Pollination is an important part of the plant reproductive process, as it is the process by which pollen grains are transmitted from male plants to female plants. There are multiple types of pollination, and each has its advantages and disadvantages.
Read more: What is Pollination?
Self-pollination occurs when pollen grains from the anther are deposited on the stigma of the same flower or another flower on the same plant. On the other hand, the transportation of pollen grains from the anther of one flower to the stigma of another flower on a different plant of the same species is referred to as cross-pollination. This article will explain the differences between the two methods, as well as the advantages and disadvantages of each pollination process.
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Self-pollination occurs when pollen grains from a flower’s anther are transmitted to the stigma of the same flower or other flowers within the same plant. For example, the self pollination process happens when a flower’s stamen, the male reproductive part, and carpel, the female reproductive part, have matured at the same time and are positioned in such a way that pollen can effortlessly be transported.
Pollinators are not commonly required for self-pollination since pollen grains are usually transported by falling naturally onto the stigma. This method of pollination is most common in flowers that are small, have little to no odor, and have no nectar. This includes:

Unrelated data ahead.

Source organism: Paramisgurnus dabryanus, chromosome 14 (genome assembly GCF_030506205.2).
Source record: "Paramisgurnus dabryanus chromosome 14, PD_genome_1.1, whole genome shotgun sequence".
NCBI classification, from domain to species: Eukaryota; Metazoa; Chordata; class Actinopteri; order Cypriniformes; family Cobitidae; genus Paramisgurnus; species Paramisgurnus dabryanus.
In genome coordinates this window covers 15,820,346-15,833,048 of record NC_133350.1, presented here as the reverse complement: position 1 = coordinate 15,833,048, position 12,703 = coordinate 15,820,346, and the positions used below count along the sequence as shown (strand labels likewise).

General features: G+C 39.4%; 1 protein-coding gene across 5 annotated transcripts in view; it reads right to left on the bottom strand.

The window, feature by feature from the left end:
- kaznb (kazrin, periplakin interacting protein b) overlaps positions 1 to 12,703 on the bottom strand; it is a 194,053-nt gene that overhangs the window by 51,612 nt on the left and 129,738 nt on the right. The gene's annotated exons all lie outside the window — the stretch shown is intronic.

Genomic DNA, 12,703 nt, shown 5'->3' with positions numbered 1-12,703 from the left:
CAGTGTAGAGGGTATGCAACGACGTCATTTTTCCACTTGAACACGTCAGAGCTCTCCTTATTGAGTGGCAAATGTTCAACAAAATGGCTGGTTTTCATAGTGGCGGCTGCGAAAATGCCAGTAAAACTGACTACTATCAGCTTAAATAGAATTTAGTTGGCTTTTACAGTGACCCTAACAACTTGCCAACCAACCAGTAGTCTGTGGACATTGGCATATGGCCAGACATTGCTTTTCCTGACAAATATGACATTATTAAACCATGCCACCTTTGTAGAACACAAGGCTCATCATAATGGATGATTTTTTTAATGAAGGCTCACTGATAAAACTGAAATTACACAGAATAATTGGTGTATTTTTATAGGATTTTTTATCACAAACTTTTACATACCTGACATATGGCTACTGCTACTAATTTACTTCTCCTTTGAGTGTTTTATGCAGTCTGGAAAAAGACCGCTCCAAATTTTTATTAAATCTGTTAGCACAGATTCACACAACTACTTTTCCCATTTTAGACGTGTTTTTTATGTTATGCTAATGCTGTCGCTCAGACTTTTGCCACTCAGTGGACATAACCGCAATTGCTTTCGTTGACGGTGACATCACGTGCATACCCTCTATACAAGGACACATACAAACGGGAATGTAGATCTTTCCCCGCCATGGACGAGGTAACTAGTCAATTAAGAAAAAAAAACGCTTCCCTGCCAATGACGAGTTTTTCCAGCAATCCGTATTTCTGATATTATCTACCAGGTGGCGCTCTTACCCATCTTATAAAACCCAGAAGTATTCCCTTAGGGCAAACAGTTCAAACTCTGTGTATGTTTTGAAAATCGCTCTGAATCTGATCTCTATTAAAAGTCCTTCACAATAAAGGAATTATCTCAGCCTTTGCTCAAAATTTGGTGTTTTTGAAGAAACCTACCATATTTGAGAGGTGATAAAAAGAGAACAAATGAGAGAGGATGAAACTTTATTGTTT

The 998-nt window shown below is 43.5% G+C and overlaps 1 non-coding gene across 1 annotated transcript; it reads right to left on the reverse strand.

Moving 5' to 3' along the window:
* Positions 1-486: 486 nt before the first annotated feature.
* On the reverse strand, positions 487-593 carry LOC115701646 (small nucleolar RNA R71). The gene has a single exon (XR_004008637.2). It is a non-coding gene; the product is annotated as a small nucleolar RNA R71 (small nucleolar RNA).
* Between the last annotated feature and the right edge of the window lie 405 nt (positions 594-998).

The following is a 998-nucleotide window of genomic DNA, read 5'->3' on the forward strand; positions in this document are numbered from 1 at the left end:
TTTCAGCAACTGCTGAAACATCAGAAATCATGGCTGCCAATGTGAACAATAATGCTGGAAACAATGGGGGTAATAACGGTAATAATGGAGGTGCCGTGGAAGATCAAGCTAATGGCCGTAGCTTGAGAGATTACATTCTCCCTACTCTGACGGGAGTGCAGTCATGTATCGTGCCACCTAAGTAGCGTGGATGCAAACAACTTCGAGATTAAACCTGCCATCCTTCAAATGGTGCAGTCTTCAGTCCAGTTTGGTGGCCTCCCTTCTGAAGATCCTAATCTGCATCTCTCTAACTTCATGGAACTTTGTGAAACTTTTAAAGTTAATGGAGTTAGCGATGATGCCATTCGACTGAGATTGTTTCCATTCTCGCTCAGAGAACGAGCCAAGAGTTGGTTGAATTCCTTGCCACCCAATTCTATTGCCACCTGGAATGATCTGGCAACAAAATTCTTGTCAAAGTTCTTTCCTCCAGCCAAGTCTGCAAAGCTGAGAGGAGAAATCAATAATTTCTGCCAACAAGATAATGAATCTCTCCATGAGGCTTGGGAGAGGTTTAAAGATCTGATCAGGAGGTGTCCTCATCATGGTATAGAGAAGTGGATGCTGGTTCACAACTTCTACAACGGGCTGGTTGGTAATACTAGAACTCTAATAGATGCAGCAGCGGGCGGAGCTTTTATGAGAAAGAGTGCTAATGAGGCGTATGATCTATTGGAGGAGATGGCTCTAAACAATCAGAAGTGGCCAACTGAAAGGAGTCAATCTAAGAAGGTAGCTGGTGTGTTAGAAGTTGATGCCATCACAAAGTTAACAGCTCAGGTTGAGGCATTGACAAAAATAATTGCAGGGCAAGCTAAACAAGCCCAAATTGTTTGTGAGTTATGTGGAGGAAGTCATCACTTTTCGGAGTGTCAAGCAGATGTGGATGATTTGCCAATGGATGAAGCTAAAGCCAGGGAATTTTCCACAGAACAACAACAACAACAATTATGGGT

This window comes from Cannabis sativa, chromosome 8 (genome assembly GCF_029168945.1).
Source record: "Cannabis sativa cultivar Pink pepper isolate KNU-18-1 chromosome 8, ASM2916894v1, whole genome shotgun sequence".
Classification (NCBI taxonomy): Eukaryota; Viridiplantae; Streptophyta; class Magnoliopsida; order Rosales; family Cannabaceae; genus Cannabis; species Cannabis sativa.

Advantages and Disadvantages of Self-Pollination
Advantages of Self-Pollination
The advantages of self-pollination includes the following::
- Self-pollination has the potential to reduce pollen grain wastage. Because this method does not require the long travel of pollen transportation to another plant, it results in a lower chance of losing and wasting pollen grains along the way.
- Self-pollination conserves the plant species’ characteristics. Because self-pollination allows a particular plant to pollinate itself with its own pollen grains, the characteristics of the eventually reproduced plants are completely maintained and preserved.
- Self-pollination requires less effort from the plants. Since the self-pollination method commonly does not require the help of pollinators, the effort to produce attractive scents and colorful petals is unnecessary.
- Self-pollination does not rely on pollinators. This can save some plants from the threats of extinction due to the declining population of major pollinators, such as bees and other insects.
- In vegetable gardening and farming, self-pollination ensures a standard harvest quality. Self pollination allows the offspring plants to produce the same quality features of their “parent” plants, allowing crops to meet production standards. For example, beans and peas are both self pollinating crops whose offspring match the quality characteristics of the original plant.
Disadvantages of Self-Pollination
Here are some examples of the disadvantages of self pollination: